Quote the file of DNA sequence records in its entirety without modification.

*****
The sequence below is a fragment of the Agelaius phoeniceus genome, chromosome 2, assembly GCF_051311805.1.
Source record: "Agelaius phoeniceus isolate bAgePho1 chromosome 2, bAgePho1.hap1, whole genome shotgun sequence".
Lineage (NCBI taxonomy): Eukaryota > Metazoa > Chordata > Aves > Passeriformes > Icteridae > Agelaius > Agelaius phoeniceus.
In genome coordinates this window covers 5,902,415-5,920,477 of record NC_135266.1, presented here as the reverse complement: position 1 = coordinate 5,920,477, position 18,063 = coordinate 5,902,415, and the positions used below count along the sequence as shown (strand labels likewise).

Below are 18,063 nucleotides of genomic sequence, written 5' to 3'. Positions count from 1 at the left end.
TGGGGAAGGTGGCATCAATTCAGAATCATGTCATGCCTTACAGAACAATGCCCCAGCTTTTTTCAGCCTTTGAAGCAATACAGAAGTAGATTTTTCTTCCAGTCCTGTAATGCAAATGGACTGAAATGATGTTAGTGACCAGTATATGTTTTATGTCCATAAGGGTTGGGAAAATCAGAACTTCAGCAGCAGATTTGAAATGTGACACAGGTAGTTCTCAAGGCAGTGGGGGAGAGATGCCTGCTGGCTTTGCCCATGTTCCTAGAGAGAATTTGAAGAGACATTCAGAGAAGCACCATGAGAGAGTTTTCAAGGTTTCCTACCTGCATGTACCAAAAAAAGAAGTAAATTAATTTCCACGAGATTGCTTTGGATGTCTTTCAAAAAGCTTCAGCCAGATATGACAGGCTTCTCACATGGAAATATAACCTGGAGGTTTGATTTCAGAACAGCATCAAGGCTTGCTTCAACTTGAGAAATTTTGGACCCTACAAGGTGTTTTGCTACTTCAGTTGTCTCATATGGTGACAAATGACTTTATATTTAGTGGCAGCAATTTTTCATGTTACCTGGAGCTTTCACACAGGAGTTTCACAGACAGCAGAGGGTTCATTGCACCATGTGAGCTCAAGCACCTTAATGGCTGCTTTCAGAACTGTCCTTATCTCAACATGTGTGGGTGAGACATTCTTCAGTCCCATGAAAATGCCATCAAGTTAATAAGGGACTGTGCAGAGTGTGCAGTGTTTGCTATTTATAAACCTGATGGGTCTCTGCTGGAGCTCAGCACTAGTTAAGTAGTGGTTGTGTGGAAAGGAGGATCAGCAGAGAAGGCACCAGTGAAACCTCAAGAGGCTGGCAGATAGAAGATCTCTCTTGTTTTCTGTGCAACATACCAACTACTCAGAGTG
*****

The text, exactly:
The sequence below is a fragment of the Agelaius phoeniceus genome, chromosome 2, assembly GCF_051311805.1.
Source record: "Agelaius phoeniceus isolate bAgePho1 chromosome 2, bAgePho1.hap1, whole genome shotgun sequence".
Lineage (NCBI taxonomy): Eukaryota > Metazoa > Chordata > Aves > Passeriformes > Icteridae > Agelaius > Agelaius phoeniceus.
In genome coordinates this window covers 5,902,415-5,920,477 of record NC_135266.1, presented here as the reverse complement: position 1 = coordinate 5,920,477, position 18,063 = coordinate 5,902,415, and the positions used below count along the sequence as shown (strand labels likewise).

Below are 18,063 nucleotides of genomic sequence, written 5' to 3'. Positions count from 1 at the left end.
TGGGGAAGGTGGCATCAATTCAGAATCATGTCATGCCTTACAGAACAATGCCCCAGCTTTTTTCAGCCTTTGAAGCAATACAGAAGTAGATTTTTCTTCCAGTCCTGTAATGCAAATGGACTGAAATGATGTTAGTGACCAGTATATGTTTTATGTCCATAAGGGTTGGGAAAATCAGAACTTCAGCAGCAGATTTGAAATGTGACACAGGTAGTTCTCAAGGCAGTGGGGGAGAGATGCCTGCTGGCTTTGCCCATGTTCCTAGAGAGAATTTGAAGAGACATTCAGAGAAGCACCATGAGAGAGTTTTCAAGGTTTCCTACCTGCATGTACCAAAAAAAGAAGTAAATTAATTTCCACGAGATTGCTTTGGATGTCTTTCAAAAAGCTTCAGCCAGATATGACAGGCTTCTCACATGGAAATATAACCTGGAGGTTTGATTTCAGAACAGCATCAAGGCTTGCTTCAACTTGAGAAATTTTGGACCCTACAAGGTGTTTTGCTACTTCAGTTGTCTCATATGGTGACAAATGACTTTATATTTAGTGGCAGCAATTTTTCATGTTACCTGGAGCTTTCACACAGGAGTTTCACAGACAGCAGAGGGTTCATTGCACCATGTGAGCTCAAGCACCTTAATGGCTGCTTTCAGAACTGTCCTTATCTCAACATGTGTGGGTGAGACATTCTTCAGTCCCATGAAAATGCCATCAAGTTAATAAGGGACTGTGCAGAGTGTGCAGTGTTTGCTATTTATAAACCTGATGGGTCTCTGCTGGAGCTCAGCACTAGTTAAGTAGTGGTTGTGTGGAAAGGAGGATCAGCAGAGAAGGCACCAGTGAAACCTCAAGAGGCTGGCAGATAGAAGATCTCTCTTGTTTTCTGTGCAACATACCAACTACTCAGAGTG